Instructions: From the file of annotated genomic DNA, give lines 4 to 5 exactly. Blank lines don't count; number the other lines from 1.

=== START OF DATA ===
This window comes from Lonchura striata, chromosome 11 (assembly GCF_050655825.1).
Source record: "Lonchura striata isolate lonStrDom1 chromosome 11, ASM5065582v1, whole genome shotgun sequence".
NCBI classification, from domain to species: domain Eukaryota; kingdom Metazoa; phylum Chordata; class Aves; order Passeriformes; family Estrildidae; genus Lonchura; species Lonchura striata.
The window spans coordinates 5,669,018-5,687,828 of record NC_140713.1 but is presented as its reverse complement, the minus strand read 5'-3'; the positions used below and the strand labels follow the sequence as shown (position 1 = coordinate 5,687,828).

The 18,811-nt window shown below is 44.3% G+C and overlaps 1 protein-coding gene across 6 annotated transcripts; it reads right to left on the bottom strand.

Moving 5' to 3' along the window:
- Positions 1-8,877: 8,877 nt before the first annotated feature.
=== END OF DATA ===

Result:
The window spans coordinates 5,669,018-5,687,828 of record NC_140713.1 but is presented as its reverse complement, the minus strand read 5'-3'; the positions used below and the strand labels follow the sequence as shown (position 1 = coordinate 5,687,828).

The 18,811-nt window shown below is 44.3% G+C and overlaps 1 protein-coding gene across 6 annotated transcripts; it reads right to left on the bottom strand.